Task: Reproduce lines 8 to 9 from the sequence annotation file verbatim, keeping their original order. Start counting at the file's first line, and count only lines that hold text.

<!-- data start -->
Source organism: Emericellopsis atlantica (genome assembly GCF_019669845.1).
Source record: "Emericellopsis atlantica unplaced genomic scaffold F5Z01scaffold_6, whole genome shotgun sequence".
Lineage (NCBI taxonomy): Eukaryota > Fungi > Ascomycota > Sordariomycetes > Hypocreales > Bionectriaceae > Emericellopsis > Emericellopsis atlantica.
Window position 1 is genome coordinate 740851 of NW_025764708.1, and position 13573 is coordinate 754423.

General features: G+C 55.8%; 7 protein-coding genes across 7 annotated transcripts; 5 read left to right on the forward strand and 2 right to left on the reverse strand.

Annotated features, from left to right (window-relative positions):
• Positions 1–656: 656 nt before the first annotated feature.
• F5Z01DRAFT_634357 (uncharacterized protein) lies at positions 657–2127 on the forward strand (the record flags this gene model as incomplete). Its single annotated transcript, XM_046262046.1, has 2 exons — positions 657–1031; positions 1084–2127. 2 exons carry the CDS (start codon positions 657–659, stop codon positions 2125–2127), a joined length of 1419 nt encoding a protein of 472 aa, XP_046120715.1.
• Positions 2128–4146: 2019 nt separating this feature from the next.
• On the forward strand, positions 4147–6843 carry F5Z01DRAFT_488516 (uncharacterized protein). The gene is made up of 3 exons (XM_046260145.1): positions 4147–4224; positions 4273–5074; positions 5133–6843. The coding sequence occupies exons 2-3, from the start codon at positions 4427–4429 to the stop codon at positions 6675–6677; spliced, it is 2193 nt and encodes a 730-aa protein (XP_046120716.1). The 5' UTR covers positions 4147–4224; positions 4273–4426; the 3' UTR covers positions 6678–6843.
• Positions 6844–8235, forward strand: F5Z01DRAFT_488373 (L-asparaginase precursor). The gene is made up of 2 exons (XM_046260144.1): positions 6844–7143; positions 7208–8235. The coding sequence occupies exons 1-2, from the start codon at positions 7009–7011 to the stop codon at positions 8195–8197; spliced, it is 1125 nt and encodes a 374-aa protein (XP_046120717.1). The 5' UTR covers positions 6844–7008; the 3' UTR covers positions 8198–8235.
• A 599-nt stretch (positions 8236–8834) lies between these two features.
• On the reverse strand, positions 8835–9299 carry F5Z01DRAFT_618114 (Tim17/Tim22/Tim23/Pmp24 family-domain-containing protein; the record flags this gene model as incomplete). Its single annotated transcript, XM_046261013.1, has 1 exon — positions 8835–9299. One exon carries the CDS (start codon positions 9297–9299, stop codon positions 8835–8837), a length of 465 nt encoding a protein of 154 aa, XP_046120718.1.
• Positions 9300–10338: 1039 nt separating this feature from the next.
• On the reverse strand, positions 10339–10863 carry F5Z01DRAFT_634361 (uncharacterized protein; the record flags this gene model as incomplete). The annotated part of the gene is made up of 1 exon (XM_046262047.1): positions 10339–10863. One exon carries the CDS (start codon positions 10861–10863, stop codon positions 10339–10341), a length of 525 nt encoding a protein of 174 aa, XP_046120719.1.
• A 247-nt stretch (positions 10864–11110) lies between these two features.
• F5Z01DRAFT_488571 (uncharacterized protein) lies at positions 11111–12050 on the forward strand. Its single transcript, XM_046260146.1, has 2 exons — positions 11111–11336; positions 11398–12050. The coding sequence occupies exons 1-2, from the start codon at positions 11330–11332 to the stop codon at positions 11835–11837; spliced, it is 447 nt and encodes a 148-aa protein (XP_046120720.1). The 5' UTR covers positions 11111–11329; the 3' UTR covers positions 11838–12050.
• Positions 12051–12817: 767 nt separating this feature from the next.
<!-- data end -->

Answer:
• F5Z01DRAFT_634357 (uncharacterized protein) lies at positions 657–2127 on the forward strand (the record flags this gene model as incomplete). Its single annotated transcript, XM_046262046.1, has 2 exons — positions 657–1031; positions 1084–2127. 2 exons carry the CDS (start codon positions 657–659, stop codon positions 2125–2127), a joined length of 1419 nt encoding a protein of 472 aa, XP_046120715.1.
• Positions 2128–4146: 2019 nt separating this feature from the next.